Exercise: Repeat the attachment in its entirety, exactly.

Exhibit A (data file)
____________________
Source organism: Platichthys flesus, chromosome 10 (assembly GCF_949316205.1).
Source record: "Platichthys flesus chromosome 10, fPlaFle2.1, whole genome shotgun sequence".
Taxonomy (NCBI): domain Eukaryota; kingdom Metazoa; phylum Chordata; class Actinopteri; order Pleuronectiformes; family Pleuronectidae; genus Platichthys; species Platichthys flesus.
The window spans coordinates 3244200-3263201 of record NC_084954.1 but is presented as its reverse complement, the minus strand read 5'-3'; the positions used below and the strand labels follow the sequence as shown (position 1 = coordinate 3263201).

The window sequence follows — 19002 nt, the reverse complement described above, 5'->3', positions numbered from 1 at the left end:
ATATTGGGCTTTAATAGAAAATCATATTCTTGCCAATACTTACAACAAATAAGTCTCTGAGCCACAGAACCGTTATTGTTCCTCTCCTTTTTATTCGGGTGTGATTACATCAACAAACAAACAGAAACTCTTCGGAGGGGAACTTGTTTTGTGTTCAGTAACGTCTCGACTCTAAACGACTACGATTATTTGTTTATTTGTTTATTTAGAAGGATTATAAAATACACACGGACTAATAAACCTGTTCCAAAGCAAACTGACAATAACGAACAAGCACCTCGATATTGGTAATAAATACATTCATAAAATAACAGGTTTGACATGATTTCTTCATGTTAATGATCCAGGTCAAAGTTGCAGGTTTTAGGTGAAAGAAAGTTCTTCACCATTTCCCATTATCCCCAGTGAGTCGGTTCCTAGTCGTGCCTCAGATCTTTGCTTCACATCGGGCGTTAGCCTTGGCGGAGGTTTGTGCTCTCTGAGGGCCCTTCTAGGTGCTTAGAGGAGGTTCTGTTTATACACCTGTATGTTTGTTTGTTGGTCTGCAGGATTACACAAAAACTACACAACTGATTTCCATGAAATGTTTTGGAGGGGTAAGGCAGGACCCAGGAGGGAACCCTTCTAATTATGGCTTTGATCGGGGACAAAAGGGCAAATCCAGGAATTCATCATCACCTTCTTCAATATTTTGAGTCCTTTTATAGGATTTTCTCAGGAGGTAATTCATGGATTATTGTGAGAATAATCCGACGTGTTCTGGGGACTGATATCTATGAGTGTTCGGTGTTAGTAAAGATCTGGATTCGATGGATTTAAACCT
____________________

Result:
Source organism: Platichthys flesus, chromosome 10 (assembly GCF_949316205.1).
Source record: "Platichthys flesus chromosome 10, fPlaFle2.1, whole genome shotgun sequence".
Taxonomy (NCBI): domain Eukaryota; kingdom Metazoa; phylum Chordata; class Actinopteri; order Pleuronectiformes; family Pleuronectidae; genus Platichthys; species Platichthys flesus.
The window spans coordinates 3244200-3263201 of record NC_084954.1 but is presented as its reverse complement, the minus strand read 5'-3'; the positions used below and the strand labels follow the sequence as shown (position 1 = coordinate 3263201).

The window sequence follows — 19002 nt, the reverse complement described above, 5'->3', positions numbered from 1 at the left end:
ATATTGGGCTTTAATAGAAAATCATATTCTTGCCAATACTTACAACAAATAAGTCTCTGAGCCACAGAACCGTTATTGTTCCTCTCCTTTTTATTCGGGTGTGATTACATCAACAAACAAACAGAAACTCTTCGGAGGGGAACTTGTTTTGTGTTCAGTAACGTCTCGACTCTAAACGACTACGATTATTTGTTTATTTGTTTATTTAGAAGGATTATAAAATACACACGGACTAATAAACCTGTTCCAAAGCAAACTGACAATAACGAACAAGCACCTCGATATTGGTAATAAATACATTCATAAAATAACAGGTTTGACATGATTTCTTCATGTTAATGATCCAGGTCAAAGTTGCAGGTTTTAGGTGAAAGAAAGTTCTTCACCATTTCCCATTATCCCCAGTGAGTCGGTTCCTAGTCGTGCCTCAGATCTTTGCTTCACATCGGGCGTTAGCCTTGGCGGAGGTTTGTGCTCTCTGAGGGCCCTTCTAGGTGCTTAGAGGAGGTTCTGTTTATACACCTGTATGTTTGTTTGTTGGTCTGCAGGATTACACAAAAACTACACAACTGATTTCCATGAAATGTTTTGGAGGGGTAAGGCAGGACCCAGGAGGGAACCCTTCTAATTATGGCTTTGATCGGGGACAAAAGGGCAAATCCAGGAATTCATCATCACCTTCTTCAATATTTTGAGTCCTTTTATAGGATTTTCTCAGGAGGTAATTCATGGATTATTGTGAGAATAATCCGACGTGTTCTGGGGACTGATATCTATGAGTGTTCGGTGTTAGTAAAGATCTGGATTCGATGGATTTAAACCT